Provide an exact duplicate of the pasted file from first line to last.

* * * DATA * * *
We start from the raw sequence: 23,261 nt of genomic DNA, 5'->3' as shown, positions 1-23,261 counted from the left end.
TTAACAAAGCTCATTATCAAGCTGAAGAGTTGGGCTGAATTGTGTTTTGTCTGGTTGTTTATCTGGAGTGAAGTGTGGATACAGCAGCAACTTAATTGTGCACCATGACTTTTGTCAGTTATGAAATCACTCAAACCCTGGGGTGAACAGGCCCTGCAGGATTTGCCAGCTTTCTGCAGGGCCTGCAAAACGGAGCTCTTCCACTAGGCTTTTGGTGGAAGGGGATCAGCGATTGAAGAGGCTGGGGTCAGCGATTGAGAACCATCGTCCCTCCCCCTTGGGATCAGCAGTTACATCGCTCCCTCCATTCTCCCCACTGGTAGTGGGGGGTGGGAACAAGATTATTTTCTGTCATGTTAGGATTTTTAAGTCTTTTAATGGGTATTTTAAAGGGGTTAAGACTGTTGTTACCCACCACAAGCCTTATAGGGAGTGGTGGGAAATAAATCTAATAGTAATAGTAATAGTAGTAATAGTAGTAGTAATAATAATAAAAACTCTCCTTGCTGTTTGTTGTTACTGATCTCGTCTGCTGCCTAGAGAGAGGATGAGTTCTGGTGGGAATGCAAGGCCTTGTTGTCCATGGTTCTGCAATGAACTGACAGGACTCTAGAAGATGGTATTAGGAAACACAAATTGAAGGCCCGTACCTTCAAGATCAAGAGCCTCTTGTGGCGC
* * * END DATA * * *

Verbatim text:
We start from the raw sequence: 23,261 nt of genomic DNA, 5'->3' as shown, positions 1-23,261 counted from the left end.
TTAACAAAGCTCATTATCAAGCTGAAGAGTTGGGCTGAATTGTGTTTTGTCTGGTTGTTTATCTGGAGTGAAGTGTGGATACAGCAGCAACTTAATTGTGCACCATGACTTTTGTCAGTTATGAAATCACTCAAACCCTGGGGTGAACAGGCCCTGCAGGATTTGCCAGCTTTCTGCAGGGCCTGCAAAACGGAGCTCTTCCACTAGGCTTTTGGTGGAAGGGGATCAGCGATTGAAGAGGCTGGGGTCAGCGATTGAGAACCATCGTCCCTCCCCCTTGGGATCAGCAGTTACATCGCTCCCTCCATTCTCCCCACTGGTAGTGGGGGGTGGGAACAAGATTATTTTCTGTCATGTTAGGATTTTTAAGTCTTTTAATGGGTATTTTAAAGGGGTTAAGACTGTTGTTACCCACCACAAGCCTTATAGGGAGTGGTGGGAAATAAATCTAATAGTAATAGTAATAGTAGTAATAGTAGTAGTAATAATAATAAAAACTCTCCTTGCTGTTTGTTGTTACTGATCTCGTCTGCTGCCTAGAGAGAGGATGAGTTCTGGTGGGAATGCAAGGCCTTGTTGTCCATGGTTCTGCAATGAACTGACAGGACTCTAGAAGATGGTATTAGGAAACACAAATTGAAGGCCCGTACCTTCAAGATCAAGAGCCTCTTGTGGCGC